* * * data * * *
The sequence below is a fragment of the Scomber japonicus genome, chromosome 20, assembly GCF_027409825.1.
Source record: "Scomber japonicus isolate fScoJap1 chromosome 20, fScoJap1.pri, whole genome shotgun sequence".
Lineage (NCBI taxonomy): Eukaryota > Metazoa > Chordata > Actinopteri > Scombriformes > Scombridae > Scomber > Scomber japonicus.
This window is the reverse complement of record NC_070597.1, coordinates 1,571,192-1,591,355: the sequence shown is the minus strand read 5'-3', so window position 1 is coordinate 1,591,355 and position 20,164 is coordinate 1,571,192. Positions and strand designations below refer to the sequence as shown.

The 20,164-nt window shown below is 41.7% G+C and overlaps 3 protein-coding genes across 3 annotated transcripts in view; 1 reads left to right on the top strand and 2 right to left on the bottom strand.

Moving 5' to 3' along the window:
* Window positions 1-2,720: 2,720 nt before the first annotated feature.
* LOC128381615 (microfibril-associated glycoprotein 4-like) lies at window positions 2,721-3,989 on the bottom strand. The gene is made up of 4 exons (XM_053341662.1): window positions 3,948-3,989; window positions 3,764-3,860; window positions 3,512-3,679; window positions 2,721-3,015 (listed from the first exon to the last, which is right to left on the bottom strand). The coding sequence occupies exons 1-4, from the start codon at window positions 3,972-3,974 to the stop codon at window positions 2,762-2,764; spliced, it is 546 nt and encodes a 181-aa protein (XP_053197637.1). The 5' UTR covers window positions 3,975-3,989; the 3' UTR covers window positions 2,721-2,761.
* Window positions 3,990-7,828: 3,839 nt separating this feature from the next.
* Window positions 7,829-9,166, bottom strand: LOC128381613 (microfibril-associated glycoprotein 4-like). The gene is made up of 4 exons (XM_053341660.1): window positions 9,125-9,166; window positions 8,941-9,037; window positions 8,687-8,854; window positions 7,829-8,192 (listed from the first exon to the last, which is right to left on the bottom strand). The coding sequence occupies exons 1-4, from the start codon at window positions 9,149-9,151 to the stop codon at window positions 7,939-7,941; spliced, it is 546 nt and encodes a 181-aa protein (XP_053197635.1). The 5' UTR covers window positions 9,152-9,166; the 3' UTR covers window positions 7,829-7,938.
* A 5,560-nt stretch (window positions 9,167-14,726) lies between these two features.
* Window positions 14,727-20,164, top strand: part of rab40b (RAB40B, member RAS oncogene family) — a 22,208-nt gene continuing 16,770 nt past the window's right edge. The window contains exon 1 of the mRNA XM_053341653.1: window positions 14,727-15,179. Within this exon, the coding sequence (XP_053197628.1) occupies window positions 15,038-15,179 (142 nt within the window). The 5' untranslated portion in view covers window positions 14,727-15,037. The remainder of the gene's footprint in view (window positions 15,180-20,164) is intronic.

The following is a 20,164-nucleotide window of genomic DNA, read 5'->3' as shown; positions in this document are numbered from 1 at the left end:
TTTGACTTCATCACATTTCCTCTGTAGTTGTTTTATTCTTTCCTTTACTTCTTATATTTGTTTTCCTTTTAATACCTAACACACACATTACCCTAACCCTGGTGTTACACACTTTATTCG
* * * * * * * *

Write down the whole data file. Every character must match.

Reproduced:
The sequence below is a fragment of the Scomber japonicus genome, chromosome 20, assembly GCF_027409825.1.
Source record: "Scomber japonicus isolate fScoJap1 chromosome 20, fScoJap1.pri, whole genome shotgun sequence".
Lineage (NCBI taxonomy): Eukaryota > Metazoa > Chordata > Actinopteri > Scombriformes > Scombridae > Scomber > Scomber japonicus.
This window is the reverse complement of record NC_070597.1, coordinates 1,571,192-1,591,355: the sequence shown is the minus strand read 5'-3', so window position 1 is coordinate 1,591,355 and position 20,164 is coordinate 1,571,192. Positions and strand designations below refer to the sequence as shown.

The 20,164-nt window shown below is 41.7% G+C and overlaps 3 protein-coding genes across 3 annotated transcripts in view; 1 reads left to right on the top strand and 2 right to left on the bottom strand.

Moving 5' to 3' along the window:
* Window positions 1-2,720: 2,720 nt before the first annotated feature.
* LOC128381615 (microfibril-associated glycoprotein 4-like) lies at window positions 2,721-3,989 on the bottom strand. The gene is made up of 4 exons (XM_053341662.1): window positions 3,948-3,989; window positions 3,764-3,860; window positions 3,512-3,679; window positions 2,721-3,015 (listed from the first exon to the last, which is right to left on the bottom strand). The coding sequence occupies exons 1-4, from the start codon at window positions 3,972-3,974 to the stop codon at window positions 2,762-2,764; spliced, it is 546 nt and encodes a 181-aa protein (XP_053197637.1). The 5' UTR covers window positions 3,975-3,989; the 3' UTR covers window positions 2,721-2,761.
* Window positions 3,990-7,828: 3,839 nt separating this feature from the next.
* Window positions 7,829-9,166, bottom strand: LOC128381613 (microfibril-associated glycoprotein 4-like). The gene is made up of 4 exons (XM_053341660.1): window positions 9,125-9,166; window positions 8,941-9,037; window positions 8,687-8,854; window positions 7,829-8,192 (listed from the first exon to the last, which is right to left on the bottom strand). The coding sequence occupies exons 1-4, from the start codon at window positions 9,149-9,151 to the stop codon at window positions 7,939-7,941; spliced, it is 546 nt and encodes a 181-aa protein (XP_053197635.1). The 5' UTR covers window positions 9,152-9,166; the 3' UTR covers window positions 7,829-7,938.
* A 5,560-nt stretch (window positions 9,167-14,726) lies between these two features.
* Window positions 14,727-20,164, top strand: part of rab40b (RAB40B, member RAS oncogene family) — a 22,208-nt gene continuing 16,770 nt past the window's right edge. The window contains exon 1 of the mRNA XM_053341653.1: window positions 14,727-15,179. Within this exon, the coding sequence (XP_053197628.1) occupies window positions 15,038-15,179 (142 nt within the window). The 5' untranslated portion in view covers window positions 14,727-15,037. The remainder of the gene's footprint in view (window positions 15,180-20,164) is intronic.

The following is a 20,164-nucleotide window of genomic DNA, read 5'->3' as shown; positions in this document are numbered from 1 at the left end:
TTTGACTTCATCACATTTCCTCTGTAGTTGTTTTATTCTTTCCTTTACTTCTTATATTTGTTTTCCTTTTAATACCTAACACACACATTACCCTAACCCTGGTGTTACACACTTTATTCG